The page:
Straight ahead (uphill) it is less than a half hour to the summit of Mt. Becher, which affords great view to the east (photo 17) and westwards towards the Comox Glacier (photo 18). Bear right and staying more or less level, you will see a light trail (photo 15) that heads towards Ash Pond (photo 19) marked with triangular fluorescent orange trail markers. Soon, this trail bears directly NW along a linear draw which eventually becomes a sharply incised creek (watch for one potentially hazardous spot where the narrow trail is right on a precipitous drop-off to this creek).  Between this creek and Ash Pond (photo 20), another good spot for a swim on a hot day, the trail winds around/between extensive open bedrock knolls and outcrops.  From Ash Pond, you soon drop off these outcrops into taller, denser mountain hemlock forest, at one point coming close to the Park boundary and an old clearcut now with thick regeneration; this is in the uppermost reaches of Pearce Creek that drains southwards into Comox Lake.


17. View from Mt. Becher towards Mt. Drabble


18. Comox Glacier from Mt. Becher


After a kilometer or so of this closed forest, the trail breaks out into the open around the margin of Slingshot Meadow, and then climbs uphill somewhat to the east to rejoin the main Plateau Trail (photo 09), which continues onwards to Kwai Lake.


19. Ash Pond Trail near Becher Trail


20. Ash Pond

Back on the main Plateau Trail:

For the next 3.2 km, the main Plateau Trail continues across undulating terrain with mountain hemlock forest before breaking out into the Mackenzie Meadows, that is apart from a localized more open area near a small lake about half way along this section.  There are two trail routes across/around Mackenzie Meadows (trail signs in photos 21 & 22).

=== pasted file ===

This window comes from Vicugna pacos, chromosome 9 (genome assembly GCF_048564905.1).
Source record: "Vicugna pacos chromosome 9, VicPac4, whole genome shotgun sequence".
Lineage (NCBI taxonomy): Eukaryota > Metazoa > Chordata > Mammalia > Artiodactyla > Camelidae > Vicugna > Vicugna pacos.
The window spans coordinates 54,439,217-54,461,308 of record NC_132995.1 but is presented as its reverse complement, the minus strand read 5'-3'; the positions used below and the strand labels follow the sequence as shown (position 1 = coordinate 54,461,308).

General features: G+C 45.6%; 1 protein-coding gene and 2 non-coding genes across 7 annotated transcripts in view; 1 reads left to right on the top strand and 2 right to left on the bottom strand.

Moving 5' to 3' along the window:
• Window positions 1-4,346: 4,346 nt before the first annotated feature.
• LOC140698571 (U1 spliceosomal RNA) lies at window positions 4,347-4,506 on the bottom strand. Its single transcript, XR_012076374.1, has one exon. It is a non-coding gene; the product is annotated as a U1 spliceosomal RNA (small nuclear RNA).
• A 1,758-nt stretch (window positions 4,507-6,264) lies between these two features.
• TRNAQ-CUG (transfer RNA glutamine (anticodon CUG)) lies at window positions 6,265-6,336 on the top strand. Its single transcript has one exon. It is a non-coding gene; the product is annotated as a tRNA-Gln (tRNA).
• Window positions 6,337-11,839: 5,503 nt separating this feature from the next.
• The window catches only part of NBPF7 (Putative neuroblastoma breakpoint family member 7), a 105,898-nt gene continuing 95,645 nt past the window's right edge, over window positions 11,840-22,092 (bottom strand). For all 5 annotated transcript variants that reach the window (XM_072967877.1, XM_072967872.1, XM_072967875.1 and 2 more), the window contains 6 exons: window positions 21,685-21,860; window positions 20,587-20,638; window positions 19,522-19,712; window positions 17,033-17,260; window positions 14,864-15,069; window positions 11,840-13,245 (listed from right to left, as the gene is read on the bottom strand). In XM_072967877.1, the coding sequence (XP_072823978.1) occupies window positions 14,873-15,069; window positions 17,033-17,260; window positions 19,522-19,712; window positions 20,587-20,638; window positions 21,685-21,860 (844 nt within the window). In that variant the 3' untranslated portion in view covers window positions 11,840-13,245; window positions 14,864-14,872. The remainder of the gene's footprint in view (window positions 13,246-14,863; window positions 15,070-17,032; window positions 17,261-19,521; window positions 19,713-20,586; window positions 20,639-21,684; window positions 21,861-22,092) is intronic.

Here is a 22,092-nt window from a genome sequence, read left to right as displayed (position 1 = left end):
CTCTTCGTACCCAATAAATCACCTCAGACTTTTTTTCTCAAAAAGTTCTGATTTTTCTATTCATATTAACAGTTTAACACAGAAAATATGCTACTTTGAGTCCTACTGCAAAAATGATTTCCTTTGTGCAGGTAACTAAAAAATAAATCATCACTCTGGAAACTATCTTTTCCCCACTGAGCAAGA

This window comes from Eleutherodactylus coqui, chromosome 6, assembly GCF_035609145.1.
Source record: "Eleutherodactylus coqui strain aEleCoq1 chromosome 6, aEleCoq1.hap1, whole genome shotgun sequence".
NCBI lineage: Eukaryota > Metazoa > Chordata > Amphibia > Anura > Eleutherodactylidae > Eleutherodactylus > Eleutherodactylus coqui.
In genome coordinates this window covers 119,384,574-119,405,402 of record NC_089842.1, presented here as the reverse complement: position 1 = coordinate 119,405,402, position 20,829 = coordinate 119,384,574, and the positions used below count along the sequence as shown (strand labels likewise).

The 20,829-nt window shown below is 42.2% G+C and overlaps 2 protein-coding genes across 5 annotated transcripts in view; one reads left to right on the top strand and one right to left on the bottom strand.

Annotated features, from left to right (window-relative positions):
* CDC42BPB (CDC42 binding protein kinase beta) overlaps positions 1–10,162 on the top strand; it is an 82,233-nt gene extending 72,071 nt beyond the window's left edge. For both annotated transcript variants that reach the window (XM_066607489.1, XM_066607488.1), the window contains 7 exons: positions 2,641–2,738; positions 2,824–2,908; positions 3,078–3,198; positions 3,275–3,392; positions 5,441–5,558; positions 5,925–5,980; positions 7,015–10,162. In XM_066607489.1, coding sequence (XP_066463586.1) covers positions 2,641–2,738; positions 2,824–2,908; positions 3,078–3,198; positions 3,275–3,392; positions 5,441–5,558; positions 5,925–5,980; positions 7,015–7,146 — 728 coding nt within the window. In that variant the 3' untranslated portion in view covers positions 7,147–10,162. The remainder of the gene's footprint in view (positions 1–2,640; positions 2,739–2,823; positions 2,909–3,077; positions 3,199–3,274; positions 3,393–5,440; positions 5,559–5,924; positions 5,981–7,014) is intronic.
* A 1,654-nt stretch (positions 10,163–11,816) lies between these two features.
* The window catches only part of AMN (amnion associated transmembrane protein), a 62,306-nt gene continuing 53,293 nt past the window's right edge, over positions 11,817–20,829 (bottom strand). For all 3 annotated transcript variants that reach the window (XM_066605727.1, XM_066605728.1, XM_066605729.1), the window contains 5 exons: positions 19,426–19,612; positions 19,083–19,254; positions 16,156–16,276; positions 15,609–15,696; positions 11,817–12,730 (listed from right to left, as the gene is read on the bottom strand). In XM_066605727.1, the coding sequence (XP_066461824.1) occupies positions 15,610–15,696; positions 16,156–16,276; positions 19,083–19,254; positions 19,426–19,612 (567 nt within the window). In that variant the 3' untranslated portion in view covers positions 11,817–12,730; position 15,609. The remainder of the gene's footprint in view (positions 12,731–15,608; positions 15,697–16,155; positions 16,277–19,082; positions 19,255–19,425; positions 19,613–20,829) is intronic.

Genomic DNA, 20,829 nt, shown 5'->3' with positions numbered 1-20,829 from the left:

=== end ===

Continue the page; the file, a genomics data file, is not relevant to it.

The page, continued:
21. Trail Junction east end of McKenzie Meadow



22. Trail Junction East end of McKenzie Meadows

The original Plateau Trail crosses much of the grassy meadow that is underlain by soft organic soils, saturated with water in all but the driest summers (photo 23). A Meadow Bypass Trail skirts around the south side of the Meadow through closed forest on better drained soils.  To minimize your impact on McKenzie Meadows (and impact on the Park), the VI Trail hiker should generally take the Bypass route.  Only use the trail across the Meadows in late summer after a prolonged period of dry weather; and even then, take care to stay on the trail so as not to impact the sensitive vegetation and soils.  Even in the driest conditions, you will still have to hop across some deep wetland channels as the old log bridges are mostly collapsed.


23. McKenzie Meadows


24. Salmonberry and bluish subalpine fir on fluvial fan

Along the western-most 200 metres of the Bypass Trail, you will cross an active alluvial fan which supports a relatively rare subalpine forest ecosystem comprised of tall amabilis fir (Pacific silver fir), mountain hemlock and even a few subalpine fir with their distinctive bluish green needles, and with a dense shrub understory of salmonberry (photo 24).  The trail crosses the Meadows inflow creek on a pair of large windfalls (photo 25).


25. Logs over the McKenzie Meadows inflow creek



26. McKenzie Lake


27. McKenzie Campsite

At about 4 km from the trail junction, at the western end of Mackenzie Meadows, a short trail (200 metres) branches off northwards to the Mackenzie Lake Campsite (photos 26 & 27).  Keep in mind that here as throughout Strathcona Park, fires/campfires are not permitted.  This is not only to avoid of the risk of starting a wildfire, but also because the consumption of wood in the slow growing subalpine forests seriously impacts subalpine soils, subalpine ecosystems and the habitats of many species.

The side trail continues along the west side of McKenzie Lake for an additional 200 m to Douglas Lake.  On the northeast side of the lake on an open rock outcrop overlooking the lake is a memorial cairn to William Douglas, for whom the lake was named (photo 28).  The inscription on the plaque (photo 29) reads:

“Douglas Lake – Named for William Douglas who is remembered as a generous citizen of Courtenay, as a brilliant, self-taught mathematician and as a keen sportsman who loved and pioneered Forbidden Plateau.”